Catecheticals are characteristic of Western Christianity but are also present in Eastern Orthodox Christianity. In 1973, The Common Catechism, the first joint catechism of Catholics and Protestants, was published by theologians of the major Western Christian traditions, as a result of extensive ecumenical dialogue.
Before the Protestant Reformation, Christian catechesis took the form of instruction in and memorisation of the Apostles' Creed, Lord's Prayer, and basic knowledge of the sacraments. The word "catechism" for a manual for this instruction appeared in the Late Middle Ages. The use of a question and answer format was popularized by Martin Luther in his 1529 Small Catechism. He wanted the catechumen to understand what he was learning, so the Decalogue, Lord's Prayer, and Apostles' Creed were broken up into small sections, with the question "What does this mean" following each portion. The format calls upon two parties to participate, a master and a student (traditionally termed a "scholar"), or a parent and a child. The Westminster Shorter Catechism (1647) is an example:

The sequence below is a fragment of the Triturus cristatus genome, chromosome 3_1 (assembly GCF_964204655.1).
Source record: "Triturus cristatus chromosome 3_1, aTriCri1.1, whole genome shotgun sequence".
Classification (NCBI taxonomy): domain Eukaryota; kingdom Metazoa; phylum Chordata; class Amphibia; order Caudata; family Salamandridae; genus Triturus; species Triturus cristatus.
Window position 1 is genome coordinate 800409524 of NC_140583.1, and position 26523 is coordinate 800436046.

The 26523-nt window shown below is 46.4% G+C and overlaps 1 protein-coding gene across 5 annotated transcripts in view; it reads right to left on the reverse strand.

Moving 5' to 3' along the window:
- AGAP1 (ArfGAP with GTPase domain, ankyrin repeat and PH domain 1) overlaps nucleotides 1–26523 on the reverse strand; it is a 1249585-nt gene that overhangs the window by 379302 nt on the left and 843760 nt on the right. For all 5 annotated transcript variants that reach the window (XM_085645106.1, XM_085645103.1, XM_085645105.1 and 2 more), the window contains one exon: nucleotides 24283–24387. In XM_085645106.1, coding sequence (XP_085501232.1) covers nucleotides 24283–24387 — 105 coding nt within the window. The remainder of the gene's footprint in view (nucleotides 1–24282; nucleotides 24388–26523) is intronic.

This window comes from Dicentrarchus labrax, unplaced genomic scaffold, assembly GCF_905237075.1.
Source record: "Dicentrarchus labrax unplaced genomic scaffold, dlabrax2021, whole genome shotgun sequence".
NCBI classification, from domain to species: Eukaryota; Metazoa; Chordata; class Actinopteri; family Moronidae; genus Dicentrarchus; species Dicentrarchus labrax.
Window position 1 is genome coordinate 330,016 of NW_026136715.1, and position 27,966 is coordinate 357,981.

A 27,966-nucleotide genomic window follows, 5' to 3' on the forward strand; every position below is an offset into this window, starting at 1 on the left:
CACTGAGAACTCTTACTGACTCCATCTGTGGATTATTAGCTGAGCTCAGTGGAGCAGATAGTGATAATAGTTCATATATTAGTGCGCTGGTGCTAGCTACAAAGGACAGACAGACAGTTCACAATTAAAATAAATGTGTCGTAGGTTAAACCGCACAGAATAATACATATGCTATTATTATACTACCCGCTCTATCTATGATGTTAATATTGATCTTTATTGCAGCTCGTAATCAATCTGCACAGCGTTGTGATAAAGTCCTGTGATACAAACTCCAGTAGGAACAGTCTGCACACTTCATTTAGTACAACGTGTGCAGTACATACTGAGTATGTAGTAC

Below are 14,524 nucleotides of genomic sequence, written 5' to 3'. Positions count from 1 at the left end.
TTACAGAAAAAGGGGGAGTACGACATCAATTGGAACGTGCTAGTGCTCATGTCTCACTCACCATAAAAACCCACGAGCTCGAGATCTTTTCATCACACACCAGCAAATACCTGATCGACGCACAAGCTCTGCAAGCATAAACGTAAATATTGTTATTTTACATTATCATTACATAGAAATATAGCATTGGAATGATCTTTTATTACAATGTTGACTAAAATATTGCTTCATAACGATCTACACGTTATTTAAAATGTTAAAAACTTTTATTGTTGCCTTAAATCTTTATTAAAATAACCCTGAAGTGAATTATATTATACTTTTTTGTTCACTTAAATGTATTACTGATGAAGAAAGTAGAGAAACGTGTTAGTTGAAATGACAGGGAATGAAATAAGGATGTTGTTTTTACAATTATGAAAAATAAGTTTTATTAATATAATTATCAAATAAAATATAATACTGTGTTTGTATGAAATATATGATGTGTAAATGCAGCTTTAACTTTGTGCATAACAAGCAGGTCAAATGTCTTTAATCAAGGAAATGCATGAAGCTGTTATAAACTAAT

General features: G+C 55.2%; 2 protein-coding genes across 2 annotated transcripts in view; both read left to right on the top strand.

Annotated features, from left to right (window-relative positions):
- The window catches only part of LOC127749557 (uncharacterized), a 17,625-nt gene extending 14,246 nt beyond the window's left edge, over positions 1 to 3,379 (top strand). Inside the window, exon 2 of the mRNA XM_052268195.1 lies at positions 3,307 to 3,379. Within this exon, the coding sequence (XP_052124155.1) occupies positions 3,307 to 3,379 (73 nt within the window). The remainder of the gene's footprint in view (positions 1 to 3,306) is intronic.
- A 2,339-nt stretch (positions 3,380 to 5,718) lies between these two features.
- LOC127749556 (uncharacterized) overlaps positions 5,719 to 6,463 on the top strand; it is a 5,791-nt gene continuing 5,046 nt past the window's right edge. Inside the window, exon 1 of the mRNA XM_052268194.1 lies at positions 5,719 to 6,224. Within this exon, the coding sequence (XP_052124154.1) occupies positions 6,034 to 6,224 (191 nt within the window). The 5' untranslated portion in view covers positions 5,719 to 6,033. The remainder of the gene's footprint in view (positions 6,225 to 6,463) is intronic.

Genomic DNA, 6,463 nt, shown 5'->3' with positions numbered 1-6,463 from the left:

Q. What is the chief end of man?
A. To glorify God and enjoy Him forever!
Q. What rule hath God given to direct us how we may glorify and enjoy Him?
The catechism's question-and-answer format, with a view toward the instruction of children, was a form adopted by the various Protestant confessions almost from the beginning of the Reformation.